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  • $\begingroup$ You are right. I was thinking something non-sense again. Thanks!! $\endgroup$ Jul 17, 2020 at 4:51
  • $\begingroup$ @Kevin And of course the "specific location" isn't a mathematical point, it's a small region. We integrate over that region to calculate the probability of detecting the photon in that region. $\endgroup$
    – PM 2Ring
    Jul 17, 2020 at 5:13
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A photon cannot have a well-defined momentum because the momentum operator has no square-integrable eigenstates. So it is never correct to say of a photon that "its momentum is decided precisely", and this is exactly where your argument goes wrong.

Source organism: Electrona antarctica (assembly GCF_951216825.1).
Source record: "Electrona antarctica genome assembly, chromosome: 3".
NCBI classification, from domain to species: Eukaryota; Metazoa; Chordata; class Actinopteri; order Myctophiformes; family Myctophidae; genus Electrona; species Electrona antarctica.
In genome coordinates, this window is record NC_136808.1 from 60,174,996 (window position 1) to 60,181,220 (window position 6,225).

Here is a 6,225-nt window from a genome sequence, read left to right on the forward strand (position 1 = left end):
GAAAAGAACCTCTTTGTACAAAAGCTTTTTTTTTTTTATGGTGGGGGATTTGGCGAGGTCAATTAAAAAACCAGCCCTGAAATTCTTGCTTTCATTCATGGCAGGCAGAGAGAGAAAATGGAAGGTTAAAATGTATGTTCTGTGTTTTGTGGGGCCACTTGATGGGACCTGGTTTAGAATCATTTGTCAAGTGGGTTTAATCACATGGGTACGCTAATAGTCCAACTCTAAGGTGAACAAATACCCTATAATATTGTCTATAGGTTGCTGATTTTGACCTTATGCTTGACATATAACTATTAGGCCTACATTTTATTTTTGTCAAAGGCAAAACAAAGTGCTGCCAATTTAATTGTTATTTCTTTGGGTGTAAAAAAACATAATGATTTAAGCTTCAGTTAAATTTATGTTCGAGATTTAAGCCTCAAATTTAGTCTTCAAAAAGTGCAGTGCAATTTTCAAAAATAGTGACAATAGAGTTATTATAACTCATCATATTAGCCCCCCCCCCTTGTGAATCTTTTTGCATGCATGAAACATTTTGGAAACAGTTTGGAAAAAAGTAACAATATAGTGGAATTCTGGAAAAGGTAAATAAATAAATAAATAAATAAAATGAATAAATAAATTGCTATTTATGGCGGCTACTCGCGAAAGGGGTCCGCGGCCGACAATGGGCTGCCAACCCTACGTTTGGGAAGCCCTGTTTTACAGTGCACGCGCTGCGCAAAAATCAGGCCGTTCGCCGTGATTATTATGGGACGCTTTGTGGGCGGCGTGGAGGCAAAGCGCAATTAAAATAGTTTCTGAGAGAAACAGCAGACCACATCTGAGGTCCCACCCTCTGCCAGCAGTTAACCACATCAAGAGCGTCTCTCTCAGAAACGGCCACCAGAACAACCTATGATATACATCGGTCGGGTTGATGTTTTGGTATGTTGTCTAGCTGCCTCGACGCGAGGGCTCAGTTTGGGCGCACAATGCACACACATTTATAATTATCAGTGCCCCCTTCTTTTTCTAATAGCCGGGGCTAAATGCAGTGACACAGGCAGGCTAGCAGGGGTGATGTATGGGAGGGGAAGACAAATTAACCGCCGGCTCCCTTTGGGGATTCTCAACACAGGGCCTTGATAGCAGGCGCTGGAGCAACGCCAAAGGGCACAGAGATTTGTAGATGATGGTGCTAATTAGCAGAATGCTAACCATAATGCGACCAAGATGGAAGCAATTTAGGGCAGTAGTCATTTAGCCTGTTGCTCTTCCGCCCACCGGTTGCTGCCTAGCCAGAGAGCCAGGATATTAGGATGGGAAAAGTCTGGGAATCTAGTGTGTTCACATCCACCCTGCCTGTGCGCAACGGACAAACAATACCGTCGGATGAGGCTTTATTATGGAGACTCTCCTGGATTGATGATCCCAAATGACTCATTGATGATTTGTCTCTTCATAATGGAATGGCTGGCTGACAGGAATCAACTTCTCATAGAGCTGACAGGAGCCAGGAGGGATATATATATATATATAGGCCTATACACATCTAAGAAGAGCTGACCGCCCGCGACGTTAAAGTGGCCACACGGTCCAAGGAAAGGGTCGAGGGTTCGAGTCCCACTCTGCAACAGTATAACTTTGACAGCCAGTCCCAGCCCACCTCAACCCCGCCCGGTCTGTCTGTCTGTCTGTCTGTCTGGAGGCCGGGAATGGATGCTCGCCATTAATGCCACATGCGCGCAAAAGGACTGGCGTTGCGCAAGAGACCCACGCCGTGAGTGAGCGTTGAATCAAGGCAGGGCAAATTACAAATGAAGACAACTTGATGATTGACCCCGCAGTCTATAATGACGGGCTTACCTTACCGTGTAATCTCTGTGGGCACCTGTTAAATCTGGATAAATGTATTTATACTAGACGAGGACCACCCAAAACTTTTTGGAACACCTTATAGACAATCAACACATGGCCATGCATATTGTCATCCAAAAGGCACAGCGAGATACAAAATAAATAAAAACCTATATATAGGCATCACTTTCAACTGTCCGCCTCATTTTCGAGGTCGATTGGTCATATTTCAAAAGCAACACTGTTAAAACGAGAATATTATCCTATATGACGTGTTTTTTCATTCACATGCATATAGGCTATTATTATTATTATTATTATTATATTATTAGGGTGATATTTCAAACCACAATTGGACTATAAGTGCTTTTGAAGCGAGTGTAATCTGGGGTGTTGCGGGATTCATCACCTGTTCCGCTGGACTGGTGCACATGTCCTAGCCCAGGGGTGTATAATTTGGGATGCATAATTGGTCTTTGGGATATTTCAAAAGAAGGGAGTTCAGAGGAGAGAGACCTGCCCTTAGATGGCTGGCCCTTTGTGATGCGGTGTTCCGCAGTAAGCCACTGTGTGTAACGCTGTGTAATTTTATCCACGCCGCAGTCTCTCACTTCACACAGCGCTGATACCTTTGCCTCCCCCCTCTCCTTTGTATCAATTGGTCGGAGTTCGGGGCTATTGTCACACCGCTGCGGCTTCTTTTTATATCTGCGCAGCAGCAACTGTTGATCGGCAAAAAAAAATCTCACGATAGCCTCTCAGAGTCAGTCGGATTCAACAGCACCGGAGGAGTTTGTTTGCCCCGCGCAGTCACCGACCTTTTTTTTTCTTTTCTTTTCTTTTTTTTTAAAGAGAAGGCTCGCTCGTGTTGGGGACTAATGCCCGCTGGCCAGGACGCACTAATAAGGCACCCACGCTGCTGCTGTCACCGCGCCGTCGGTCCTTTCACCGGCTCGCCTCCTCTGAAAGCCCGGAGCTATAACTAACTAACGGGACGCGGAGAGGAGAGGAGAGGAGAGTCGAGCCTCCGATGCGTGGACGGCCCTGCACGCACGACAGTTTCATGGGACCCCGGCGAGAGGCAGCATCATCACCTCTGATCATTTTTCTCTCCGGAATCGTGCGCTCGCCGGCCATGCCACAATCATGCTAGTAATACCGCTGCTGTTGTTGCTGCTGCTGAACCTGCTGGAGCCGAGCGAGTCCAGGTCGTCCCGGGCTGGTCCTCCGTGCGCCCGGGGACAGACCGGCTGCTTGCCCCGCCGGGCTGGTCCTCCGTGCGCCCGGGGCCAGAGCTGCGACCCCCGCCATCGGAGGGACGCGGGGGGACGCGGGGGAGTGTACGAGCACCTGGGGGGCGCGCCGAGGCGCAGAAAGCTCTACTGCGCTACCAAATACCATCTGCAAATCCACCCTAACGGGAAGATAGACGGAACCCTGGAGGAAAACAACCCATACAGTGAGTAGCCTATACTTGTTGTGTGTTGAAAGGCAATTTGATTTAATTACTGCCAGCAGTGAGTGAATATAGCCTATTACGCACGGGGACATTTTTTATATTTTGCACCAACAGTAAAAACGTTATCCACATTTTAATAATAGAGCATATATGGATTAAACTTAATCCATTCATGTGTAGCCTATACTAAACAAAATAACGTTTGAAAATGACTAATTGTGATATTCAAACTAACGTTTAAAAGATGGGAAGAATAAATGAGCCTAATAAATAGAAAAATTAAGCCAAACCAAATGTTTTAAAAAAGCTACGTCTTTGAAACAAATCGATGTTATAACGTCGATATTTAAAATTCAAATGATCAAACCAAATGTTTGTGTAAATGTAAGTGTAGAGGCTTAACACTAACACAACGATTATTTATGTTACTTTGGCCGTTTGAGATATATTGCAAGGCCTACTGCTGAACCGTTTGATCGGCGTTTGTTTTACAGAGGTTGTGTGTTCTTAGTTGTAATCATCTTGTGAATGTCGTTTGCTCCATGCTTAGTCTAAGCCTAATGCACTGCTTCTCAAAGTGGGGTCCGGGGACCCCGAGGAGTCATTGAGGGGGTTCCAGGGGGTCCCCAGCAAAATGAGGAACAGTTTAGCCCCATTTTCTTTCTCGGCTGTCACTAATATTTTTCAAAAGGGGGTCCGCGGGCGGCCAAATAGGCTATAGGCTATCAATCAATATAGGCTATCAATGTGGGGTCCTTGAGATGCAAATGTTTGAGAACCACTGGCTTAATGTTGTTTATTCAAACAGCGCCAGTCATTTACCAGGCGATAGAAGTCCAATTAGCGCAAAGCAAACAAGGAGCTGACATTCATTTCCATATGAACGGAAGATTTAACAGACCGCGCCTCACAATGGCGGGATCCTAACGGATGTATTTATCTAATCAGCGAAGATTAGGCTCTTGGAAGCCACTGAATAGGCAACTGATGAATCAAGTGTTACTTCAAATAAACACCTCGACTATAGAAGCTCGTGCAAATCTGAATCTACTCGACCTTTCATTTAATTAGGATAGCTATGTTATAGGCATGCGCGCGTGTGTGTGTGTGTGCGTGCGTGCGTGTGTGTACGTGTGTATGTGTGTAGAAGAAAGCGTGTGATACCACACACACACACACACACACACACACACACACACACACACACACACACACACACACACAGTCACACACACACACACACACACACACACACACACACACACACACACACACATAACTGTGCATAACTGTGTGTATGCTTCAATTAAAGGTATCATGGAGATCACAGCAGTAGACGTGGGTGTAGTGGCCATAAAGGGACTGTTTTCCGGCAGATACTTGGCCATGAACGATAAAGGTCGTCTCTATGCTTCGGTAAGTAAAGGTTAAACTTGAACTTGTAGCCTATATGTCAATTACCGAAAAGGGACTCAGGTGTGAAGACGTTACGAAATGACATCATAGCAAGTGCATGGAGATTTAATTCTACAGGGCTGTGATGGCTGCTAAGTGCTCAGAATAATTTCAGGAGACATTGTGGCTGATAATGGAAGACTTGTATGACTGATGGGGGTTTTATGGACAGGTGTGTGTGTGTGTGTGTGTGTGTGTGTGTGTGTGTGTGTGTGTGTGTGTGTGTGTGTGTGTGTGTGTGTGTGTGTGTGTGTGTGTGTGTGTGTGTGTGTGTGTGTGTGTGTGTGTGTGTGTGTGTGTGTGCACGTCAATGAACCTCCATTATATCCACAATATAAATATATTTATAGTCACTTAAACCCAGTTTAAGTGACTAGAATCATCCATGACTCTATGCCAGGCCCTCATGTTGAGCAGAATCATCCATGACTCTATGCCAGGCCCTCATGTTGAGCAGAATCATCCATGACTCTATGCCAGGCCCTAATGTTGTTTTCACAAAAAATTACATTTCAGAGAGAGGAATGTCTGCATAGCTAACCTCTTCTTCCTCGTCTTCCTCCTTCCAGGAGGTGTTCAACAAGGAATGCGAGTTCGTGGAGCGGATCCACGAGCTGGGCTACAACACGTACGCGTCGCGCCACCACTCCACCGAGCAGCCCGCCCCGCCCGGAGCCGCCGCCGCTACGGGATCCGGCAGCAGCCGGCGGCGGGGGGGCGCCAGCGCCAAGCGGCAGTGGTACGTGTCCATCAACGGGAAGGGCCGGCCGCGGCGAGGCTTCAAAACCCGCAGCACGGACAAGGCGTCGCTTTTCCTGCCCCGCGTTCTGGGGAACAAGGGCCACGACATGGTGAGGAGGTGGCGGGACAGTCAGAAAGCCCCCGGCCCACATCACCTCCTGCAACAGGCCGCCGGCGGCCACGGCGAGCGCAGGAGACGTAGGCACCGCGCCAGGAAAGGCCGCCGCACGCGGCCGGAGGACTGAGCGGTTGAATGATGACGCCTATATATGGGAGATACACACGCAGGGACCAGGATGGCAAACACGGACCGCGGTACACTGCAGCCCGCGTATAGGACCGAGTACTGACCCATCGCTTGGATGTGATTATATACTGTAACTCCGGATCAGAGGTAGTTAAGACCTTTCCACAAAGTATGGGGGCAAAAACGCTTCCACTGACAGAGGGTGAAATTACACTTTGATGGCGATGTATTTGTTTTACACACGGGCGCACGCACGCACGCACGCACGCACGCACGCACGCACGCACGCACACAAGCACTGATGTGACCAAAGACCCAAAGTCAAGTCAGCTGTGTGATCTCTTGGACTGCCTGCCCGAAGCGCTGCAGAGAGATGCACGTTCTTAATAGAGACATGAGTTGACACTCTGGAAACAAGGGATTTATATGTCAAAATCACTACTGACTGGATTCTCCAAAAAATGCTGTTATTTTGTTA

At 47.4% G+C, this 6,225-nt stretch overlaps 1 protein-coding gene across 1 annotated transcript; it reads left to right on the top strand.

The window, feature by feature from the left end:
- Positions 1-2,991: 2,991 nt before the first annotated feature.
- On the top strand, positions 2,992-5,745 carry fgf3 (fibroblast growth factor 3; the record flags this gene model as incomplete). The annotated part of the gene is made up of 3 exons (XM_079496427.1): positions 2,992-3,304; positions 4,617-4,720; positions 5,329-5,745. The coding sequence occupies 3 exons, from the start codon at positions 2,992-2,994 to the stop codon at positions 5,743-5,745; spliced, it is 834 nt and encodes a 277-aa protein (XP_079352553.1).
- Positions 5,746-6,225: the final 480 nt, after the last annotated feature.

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  • $\begingroup$ But in the quantum field theory, the field is quantized with the plane wave. Are these plane waves just an artificial convenient tool that don't exist in reality? $\endgroup$ Jul 17, 2020 at 4:54
  • $\begingroup$ I don't know what "quantized with the plane wave" means. If you're referring to the fact that we sometimes pretend the eigenstates of momentum and position belong to the state space, then yes, it's well understood that this is a convenient and essentially harmless lie. If it really bothers you, you can deal with it through the formalism of rigged vector spaces, but a saner approach might be to accept it just as we accept other convenient and harmeless lies like one-dimensional wires and frictionless planes. $\endgroup$
    – WillO
    Jul 17, 2020 at 5:23